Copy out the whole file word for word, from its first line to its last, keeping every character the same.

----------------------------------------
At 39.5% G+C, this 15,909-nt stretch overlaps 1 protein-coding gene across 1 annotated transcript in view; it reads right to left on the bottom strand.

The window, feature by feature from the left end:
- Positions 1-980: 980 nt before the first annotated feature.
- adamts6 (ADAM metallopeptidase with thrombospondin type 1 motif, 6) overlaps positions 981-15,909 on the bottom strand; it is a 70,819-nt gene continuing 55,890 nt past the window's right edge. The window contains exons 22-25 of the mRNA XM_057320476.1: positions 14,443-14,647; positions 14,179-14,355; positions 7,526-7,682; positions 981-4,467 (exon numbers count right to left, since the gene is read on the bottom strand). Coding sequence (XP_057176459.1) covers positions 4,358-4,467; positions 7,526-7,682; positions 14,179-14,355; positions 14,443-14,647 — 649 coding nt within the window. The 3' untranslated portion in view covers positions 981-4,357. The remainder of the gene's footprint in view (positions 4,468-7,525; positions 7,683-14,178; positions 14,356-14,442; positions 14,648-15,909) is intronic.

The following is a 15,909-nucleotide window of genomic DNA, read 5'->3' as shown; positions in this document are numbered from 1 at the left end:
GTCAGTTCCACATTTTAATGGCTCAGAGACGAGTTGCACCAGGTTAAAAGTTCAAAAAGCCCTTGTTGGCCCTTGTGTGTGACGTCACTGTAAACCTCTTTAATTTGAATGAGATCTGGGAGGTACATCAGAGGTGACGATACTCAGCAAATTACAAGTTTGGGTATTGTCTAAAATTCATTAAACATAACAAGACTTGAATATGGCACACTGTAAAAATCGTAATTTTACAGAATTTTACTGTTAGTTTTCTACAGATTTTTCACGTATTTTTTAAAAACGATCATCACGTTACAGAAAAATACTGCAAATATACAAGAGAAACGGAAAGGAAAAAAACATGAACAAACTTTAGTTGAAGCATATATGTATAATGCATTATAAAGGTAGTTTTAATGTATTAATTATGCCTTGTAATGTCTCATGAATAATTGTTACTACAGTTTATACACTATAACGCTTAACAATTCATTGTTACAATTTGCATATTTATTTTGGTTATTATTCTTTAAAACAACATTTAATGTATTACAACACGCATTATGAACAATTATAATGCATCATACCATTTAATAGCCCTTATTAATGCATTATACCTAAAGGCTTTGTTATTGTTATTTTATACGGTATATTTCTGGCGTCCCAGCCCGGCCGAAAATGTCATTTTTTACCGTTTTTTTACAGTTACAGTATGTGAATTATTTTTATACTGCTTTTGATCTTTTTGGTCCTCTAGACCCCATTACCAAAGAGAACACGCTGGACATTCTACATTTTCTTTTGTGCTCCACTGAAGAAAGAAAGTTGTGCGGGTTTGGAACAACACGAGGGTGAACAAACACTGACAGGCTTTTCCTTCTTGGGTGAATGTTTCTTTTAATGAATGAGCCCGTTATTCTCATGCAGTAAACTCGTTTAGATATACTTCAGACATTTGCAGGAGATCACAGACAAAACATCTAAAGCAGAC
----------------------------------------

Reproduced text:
At 39.5% G+C, this 15,909-nt stretch overlaps 1 protein-coding gene across 1 annotated transcript in view; it reads right to left on the bottom strand.

The window, feature by feature from the left end:
- Positions 1-980: 980 nt before the first annotated feature.
- adamts6 (ADAM metallopeptidase with thrombospondin type 1 motif, 6) overlaps positions 981-15,909 on the bottom strand; it is a 70,819-nt gene continuing 55,890 nt past the window's right edge. The window contains exons 22-25 of the mRNA XM_057320476.1: positions 14,443-14,647; positions 14,179-14,355; positions 7,526-7,682; positions 981-4,467 (exon numbers count right to left, since the gene is read on the bottom strand). Coding sequence (XP_057176459.1) covers positions 4,358-4,467; positions 7,526-7,682; positions 14,179-14,355; positions 14,443-14,647 — 649 coding nt within the window. The 3' untranslated portion in view covers positions 981-4,357. The remainder of the gene's footprint in view (positions 4,468-7,525; positions 7,683-14,178; positions 14,356-14,442; positions 14,648-15,909) is intronic.

The following is a 15,909-nucleotide window of genomic DNA, read 5'->3' as shown; positions in this document are numbered from 1 at the left end:
GTCAGTTCCACATTTTAATGGCTCAGAGACGAGTTGCACCAGGTTAAAAGTTCAAAAAGCCCTTGTTGGCCCTTGTGTGTGACGTCACTGTAAACCTCTTTAATTTGAATGAGATCTGGGAGGTACATCAGAGGTGACGATACTCAGCAAATTACAAGTTTGGGTATTGTCTAAAATTCATTAAACATAACAAGACTTGAATATGGCACACTGTAAAAATCGTAATTTTACAGAATTTTACTGTTAGTTTTCTACAGATTTTTCACGTATTTTTTAAAAACGATCATCACGTTACAGAAAAATACTGCAAATATACAAGAGAAACGGAAAGGAAAAAAACATGAACAAACTTTAGTTGAAGCATATATGTATAATGCATTATAAAGGTAGTTTTAATGTATTAATTATGCCTTGTAATGTCTCATGAATAATTGTTACTACAGTTTATACACTATAACGCTTAACAATTCATTGTTACAATTTGCATATTTATTTTGGTTATTATTCTTTAAAACAACATTTAATGTATTACAACACGCATTATGAACAATTATAATGCATCATACCATTTAATAGCCCTTATTAATGCATTATACCTAAAGGCTTTGTTATTGTTATTTTATACGGTATATTTCTGGCGTCCCAGCCCGGCCGAAAATGTCATTTTTTACCGTTTTTTTACAGTTACAGTATGTGAATTATTTTTATACTGCTTTTGATCTTTTTGGTCCTCTAGACCCCATTACCAAAGAGAACACGCTGGACATTCTACATTTTCTTTTGTGCTCCACTGAAGAAAGAAAGTTGTGCGGGTTTGGAACAACACGAGGGTGAACAAACACTGACAGGCTTTTCCTTCTTGGGTGAATGTTTCTTTTAATGAATGAGCCCGTTATTCTCATGCAGTAAACTCGTTTAGATATACTTCAGACATTTGCAGGAGATCACAGACAAAACATCTAAAGCAGAC